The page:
I read cozy and historical mysteries, a bit of Paranormal/UF, and to mix it up, I read science and gardening books on occasion.
A fast, light read if you're looking for entertainment but not much depth.
The characters, Sarah and Thierry, started out life in a 5 book series of chick-lit PNR, I think - I never read any of them - before the author switched over to a more cozy mystery format with Blood Bath & Beyond. Which means, of course, that if you didn't read the first 5 books, you're sort of starting in the middle in terms of character development. The cozies pick up the characters after their engagement, and I suppose reading how the two met, how they came to be together, etc. might make a difference, but I'm thinking not.
Both the main characters are likeable, but all you get from Thierry is stiff, dour, formality and not much else. Sarah is the opposite; sarcastic, cheery, likeable, but immature. She tries, but ultimately her depth is still pretty shallow. There's a bit of a paternalistic vibe here that sort of skeeves me out.
Thierry works for the vampire organisation called The Ring, which the author tries very hard to make dark, sinister and scary. Which makes this reader feel like she's trying to mashup two very different kinds of books, meaning I just can't take "The Ring" seriously at all. The Ring sends Thierry and Sarah all over the place to investigate any manner of occurrences. In this book they're in Salem, which, for me is what made the book all the more interesting. Lots of witches and magic of all kinds: white, dark, blood, death. Ghosts play a huge part in this book too. In fact, the ghosts and the witches are what kept my attention throughout this book; I'm not sure I'd have kept reading if the storyline was different.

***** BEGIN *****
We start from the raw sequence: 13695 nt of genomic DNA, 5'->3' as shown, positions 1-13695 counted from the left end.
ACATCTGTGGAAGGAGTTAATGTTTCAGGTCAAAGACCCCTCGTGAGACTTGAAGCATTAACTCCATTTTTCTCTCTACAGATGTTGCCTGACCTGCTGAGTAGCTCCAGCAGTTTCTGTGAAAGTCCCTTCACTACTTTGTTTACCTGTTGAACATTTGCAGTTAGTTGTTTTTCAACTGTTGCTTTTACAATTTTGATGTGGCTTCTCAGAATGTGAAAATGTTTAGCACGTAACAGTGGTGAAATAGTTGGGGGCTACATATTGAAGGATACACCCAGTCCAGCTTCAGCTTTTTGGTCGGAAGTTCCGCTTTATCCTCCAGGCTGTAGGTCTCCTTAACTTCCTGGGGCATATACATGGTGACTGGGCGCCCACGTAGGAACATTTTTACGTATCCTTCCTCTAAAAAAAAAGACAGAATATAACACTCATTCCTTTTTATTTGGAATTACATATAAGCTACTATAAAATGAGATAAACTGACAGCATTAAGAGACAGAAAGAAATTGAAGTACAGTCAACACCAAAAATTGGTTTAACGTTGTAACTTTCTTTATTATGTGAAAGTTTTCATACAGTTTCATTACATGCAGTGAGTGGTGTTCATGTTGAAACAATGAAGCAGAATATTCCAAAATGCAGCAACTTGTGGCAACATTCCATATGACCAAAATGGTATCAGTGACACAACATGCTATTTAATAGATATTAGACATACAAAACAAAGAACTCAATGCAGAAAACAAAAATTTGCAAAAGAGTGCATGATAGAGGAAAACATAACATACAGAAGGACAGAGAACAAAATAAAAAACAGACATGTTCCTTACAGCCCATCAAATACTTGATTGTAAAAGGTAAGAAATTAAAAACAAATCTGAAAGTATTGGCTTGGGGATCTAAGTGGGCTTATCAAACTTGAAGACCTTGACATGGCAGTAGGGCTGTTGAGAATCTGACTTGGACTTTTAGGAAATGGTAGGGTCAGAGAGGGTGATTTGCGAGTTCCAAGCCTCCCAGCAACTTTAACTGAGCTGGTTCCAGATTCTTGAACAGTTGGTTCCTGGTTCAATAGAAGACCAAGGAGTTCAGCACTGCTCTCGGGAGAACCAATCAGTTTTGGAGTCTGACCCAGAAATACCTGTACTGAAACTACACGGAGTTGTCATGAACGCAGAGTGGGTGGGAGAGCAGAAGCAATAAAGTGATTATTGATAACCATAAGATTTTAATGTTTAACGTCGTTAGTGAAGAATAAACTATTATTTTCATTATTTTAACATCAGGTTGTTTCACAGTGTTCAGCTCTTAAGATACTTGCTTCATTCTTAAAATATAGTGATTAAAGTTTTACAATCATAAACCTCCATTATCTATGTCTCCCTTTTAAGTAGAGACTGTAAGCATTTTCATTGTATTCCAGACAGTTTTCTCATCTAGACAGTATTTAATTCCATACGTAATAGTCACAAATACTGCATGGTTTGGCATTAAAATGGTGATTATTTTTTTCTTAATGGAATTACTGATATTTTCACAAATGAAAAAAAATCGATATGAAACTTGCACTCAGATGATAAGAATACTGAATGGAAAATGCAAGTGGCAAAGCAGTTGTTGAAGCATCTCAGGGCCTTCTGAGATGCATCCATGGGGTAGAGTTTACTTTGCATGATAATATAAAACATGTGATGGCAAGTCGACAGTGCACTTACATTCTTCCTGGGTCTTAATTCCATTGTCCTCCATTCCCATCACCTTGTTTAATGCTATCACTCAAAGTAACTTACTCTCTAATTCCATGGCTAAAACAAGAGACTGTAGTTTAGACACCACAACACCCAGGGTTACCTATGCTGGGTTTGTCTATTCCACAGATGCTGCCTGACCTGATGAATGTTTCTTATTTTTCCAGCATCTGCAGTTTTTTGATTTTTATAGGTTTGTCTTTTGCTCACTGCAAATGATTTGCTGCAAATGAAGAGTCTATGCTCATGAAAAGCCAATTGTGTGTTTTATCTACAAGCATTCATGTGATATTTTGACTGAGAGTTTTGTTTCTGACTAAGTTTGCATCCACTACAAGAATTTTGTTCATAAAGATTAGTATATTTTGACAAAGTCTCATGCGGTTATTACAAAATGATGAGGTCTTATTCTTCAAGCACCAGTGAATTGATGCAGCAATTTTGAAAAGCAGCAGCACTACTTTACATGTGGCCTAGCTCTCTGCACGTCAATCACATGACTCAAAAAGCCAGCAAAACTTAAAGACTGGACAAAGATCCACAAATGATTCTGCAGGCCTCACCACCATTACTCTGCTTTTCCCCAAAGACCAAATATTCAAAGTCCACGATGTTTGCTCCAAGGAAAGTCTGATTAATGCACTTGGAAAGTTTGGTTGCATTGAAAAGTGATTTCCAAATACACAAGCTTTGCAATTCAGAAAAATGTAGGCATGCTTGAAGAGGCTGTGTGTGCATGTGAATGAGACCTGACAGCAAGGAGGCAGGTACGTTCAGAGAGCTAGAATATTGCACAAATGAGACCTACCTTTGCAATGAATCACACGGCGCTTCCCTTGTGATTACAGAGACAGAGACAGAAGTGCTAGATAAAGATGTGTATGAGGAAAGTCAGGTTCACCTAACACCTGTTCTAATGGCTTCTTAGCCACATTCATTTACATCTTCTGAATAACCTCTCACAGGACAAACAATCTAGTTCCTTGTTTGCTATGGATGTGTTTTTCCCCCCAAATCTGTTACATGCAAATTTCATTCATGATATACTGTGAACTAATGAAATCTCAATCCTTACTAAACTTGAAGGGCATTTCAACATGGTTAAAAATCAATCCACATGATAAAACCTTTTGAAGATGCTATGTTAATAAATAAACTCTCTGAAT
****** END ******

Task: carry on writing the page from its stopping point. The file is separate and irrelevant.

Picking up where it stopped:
All I'm going to say about the plot is it's not at all what is written on the back of the book. Saying anything else sort of gives it away. As to it's complexity - well, it's complex, or the author gives it the ol' college try, but I knew who the big bad was long before I was supposed to. Ms. Rowen does do a good job of steering the reader all over the place though - a couple of times I was almost ready to concede I must be wrong (I wasn't), and I was surprised by revelations once or twice.
This is another Penguin book with some pretty bad editing (grammar, not story). It's at it's worst in the beginning of the book. For example this sentence:
"They must have had some serious duress involved to get you back into the fold."
Duress is a noun, and I'm pretty sure that sentence does not work. I might be wrong, but even if I am that sentence is awful. Most of the other errors are more of the wrong, transposed or missing words type. I must ask, does Penguin have any copyeditors left?
Since I haven't been with these characters since the beginning I don't feel invested; this isn't a series I'm going to follow and pre-order as they come out. I'll check out new ones and see if they appeal to me on an individual basis, but the dichotomy between Thierry's and Sarah's maturity levels makes it unlikely I'll ever be a 'fan'.